Open Letters to People or Entities Who Are Unlikely to Respond
Send your nonfictional open letters to email@example.com.
An Open Letter To The Inanimate Objects In My Apartment That Just Sat There While I Was Heartbroken.
BY STEF WILLEN
Dear Inanimate Objects In My Apartment,
As you all have been completely unaware of, I fell in love, and she didn’t love me back. I spent four years trying to make the right kind of face for her only to realize she had been looking over my shoulder the whole time. Leaving her felt like disowning a vision of myself. But I did leave. And I went straight home to my parents and got in their RV and traveled around the country passing thousands of cows and people until I realized the world is a big place and I might as well try again. So, here I am—a smidge gin-besotted—trying.
Did you even notice that, Recycle Bin? No, you didn’t, just like you didn’t notice or care that you’ve been so overflowing with empty beer bottles for the last month that I’ve started lining them up around you. This could’ve made your neighbor, Galvanized Metal Trash Can, feel cramped or at least inadequate if it was filled with anything more sensitive than yesterday’s congealed beans. But, it’s not just you two. All of my inanimate “friends” are guilty of doing the same thing: nothing.
Websters II New College Dictionary, did it ever occur to you that I kept desperately trying to redefine love? Bag Of Frozen Peas, I know you heard me when I got off the phone with her, and shouted “I want to hang up and not give a shit about you! To forget you like frozen peas in the back of my freezer!” Extra-Long Body Pillow, don’t tell me you didn’t feel a little used and abused. Same with you Porcelain Shower Tile, but you did a great impersonation of her, remaining cold and unmoved even when kissed passionately.
Ceramic Coffee Mug That Some Lesbians In Santa Fe Sold Us Cheaply Because They Thought She And I Were A Cute Couple, how can you even stand yourself when you know you stood for nothing at all? Pair Of Seven Jeans, Various T-shirts and Toothbrush, every morning I woke up at her place, I found you all stacked neatly on top of each other by the door. Did you honestly think she was just organized, or did it occur to you that you were all a part of the great pyramid of how much she didn’t want me getting comfortable in her life?
Allow me to give you all a brief lesson in the human condition. Humans are about 70% water, and the rest is guts, bone and minerals. But, because we are highly evolved animals, we tend to think of ourselves as fat, dull, empty and stupid. We are such a successful species that there are currently 6,792,256,639 of us on the planet—all of us frightened of being alone. We cannot be left on a shelf to sit, like you Wide Slot Toaster. When I leave you way up high on a shelf and forget about you and reach up and dust all around you but never touch you (not even once!!) you still have a purpose: making toast. When this happens to a human, that person forgets their purpose and goes around letting all the wrong people touch them.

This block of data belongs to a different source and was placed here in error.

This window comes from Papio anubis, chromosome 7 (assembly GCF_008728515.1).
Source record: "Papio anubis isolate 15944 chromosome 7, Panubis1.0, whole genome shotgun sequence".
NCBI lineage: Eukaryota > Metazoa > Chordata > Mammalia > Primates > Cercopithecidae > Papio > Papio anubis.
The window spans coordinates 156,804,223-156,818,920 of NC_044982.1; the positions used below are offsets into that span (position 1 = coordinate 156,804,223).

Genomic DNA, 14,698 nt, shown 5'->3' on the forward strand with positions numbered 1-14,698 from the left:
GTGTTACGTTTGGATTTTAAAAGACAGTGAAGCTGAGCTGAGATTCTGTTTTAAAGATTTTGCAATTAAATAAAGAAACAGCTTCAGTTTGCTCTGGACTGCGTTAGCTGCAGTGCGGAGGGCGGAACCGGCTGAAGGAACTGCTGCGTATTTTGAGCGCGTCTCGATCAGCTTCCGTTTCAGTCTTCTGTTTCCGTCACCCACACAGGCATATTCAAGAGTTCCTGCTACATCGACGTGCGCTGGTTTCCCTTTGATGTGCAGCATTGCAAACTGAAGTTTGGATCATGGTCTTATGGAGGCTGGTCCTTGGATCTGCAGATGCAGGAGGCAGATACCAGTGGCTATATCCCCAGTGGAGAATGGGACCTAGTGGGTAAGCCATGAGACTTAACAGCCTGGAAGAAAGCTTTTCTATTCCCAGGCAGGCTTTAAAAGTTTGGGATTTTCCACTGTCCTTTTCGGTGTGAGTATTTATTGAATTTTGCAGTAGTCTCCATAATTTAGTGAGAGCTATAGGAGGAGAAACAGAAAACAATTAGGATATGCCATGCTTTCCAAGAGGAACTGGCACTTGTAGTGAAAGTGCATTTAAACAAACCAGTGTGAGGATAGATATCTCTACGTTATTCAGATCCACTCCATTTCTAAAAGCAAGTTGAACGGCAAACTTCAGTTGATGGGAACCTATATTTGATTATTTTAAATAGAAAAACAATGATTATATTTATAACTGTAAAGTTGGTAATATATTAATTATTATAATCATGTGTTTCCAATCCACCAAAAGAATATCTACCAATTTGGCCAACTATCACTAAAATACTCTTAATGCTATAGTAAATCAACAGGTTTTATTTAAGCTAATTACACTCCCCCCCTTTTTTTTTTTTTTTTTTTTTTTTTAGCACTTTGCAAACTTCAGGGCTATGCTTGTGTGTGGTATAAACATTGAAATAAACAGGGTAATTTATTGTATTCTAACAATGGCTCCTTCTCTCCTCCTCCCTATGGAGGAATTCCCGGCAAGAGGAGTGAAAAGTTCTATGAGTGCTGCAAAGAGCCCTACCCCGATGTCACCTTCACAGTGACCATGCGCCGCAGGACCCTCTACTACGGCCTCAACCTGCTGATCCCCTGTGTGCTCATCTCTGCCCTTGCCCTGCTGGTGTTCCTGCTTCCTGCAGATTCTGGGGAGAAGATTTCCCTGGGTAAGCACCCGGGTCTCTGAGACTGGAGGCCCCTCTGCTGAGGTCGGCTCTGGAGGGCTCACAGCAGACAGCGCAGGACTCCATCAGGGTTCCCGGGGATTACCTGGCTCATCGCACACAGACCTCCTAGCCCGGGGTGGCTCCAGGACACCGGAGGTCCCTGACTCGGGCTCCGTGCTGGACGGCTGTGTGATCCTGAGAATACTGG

I’m sorry, I’m getting off track. If it isn’t plainly obvious, I’m jealous. Inanimate Objects, you never have to worry that you weren’t given the proper parts to make it through life. You were. They’re factory installed, and if not, they’re sold separately, possibly with free shipping. And, one of the greatest things about you is when someone decides they no longer want you and sets you on a curb, you could still be someone else’s treasure. Best of all, when your machinery stops, it just stops. Have you ever seen an old man who can’t tell you what a shoe is but his legs carry him aimlessly around his neighborhood searching for his childhood farmhouse?
I just reread this, and I’m getting the idea that this is probably one of those letters people advise you to write for yourself and never show anyone. Oh well, it’s been therapeutic. Of course, I know reprimanding you guys for the intolerable pain in my chest is even more idiotic than stubbing my toe on your cords and screaming “fuckface!” at your little switch noses and your red blinking eyes. It’s just that these days I feel like a grandmother’s old leather suitcase, so sad and heavy and filled with things that are no longer useful in the world.
I’ll get better. I guess all you inanimate thingies can really do is be there for me. Be there or be square. Be there and be square. Just be there, because the world’s platter of hope and despair can be a bit much, especially when you don’t know which one you’re reaching for. And, trust me, sometimes it’s just comforting to clock out and stare at the platter.
P.S. Pine cones, my apologies for keeping you slightly off center on top of the TV for so long. Similar apologies to Cow Vertebrae, for making you into cool candlestick holders. Please understand, when people need a big break from love, they start doing all kinds of things for artistic reasons.
SUGGESTED READSHow to Find Love: Lessons from an Old Maid: Halfway Point
by Connie Sun (5/22/2015)
Open Letters: An Open Letter to the Cashiers at Safeway Who Thank Me By the Wrong Name
by Sara Hov (8/6/2010)
Monologue: Heart for Sale, Slightly Torn
by Adrienne Gunn (2/14/2008)
RECENTLYThe Art of Asking a Question to a Literary Festival Panel
by Evan Williams (9/26/2016)
List: Jill Stein Canvassers Who Wouldn’t Buy Me Tampons
by Hana Michels (9/26/2016)
Norse History for Bostonians: The Prose Edda for Bostonians: Gylfaginning, Part XX
by Rowdy Geirsson (9/26/2016)
POPULARIt’s Decorative Gourd Season, Motherfuckers
by Colin Nissan (9/22/2016)
An Honest Intern Application Cover Letter
by Nick Hughes (9/19/2016)
I Went to a Trump Rally. What I Found There Was a Bunch of Other Journalists Already Writing This Article
by Dan Hopper (9/15/2016)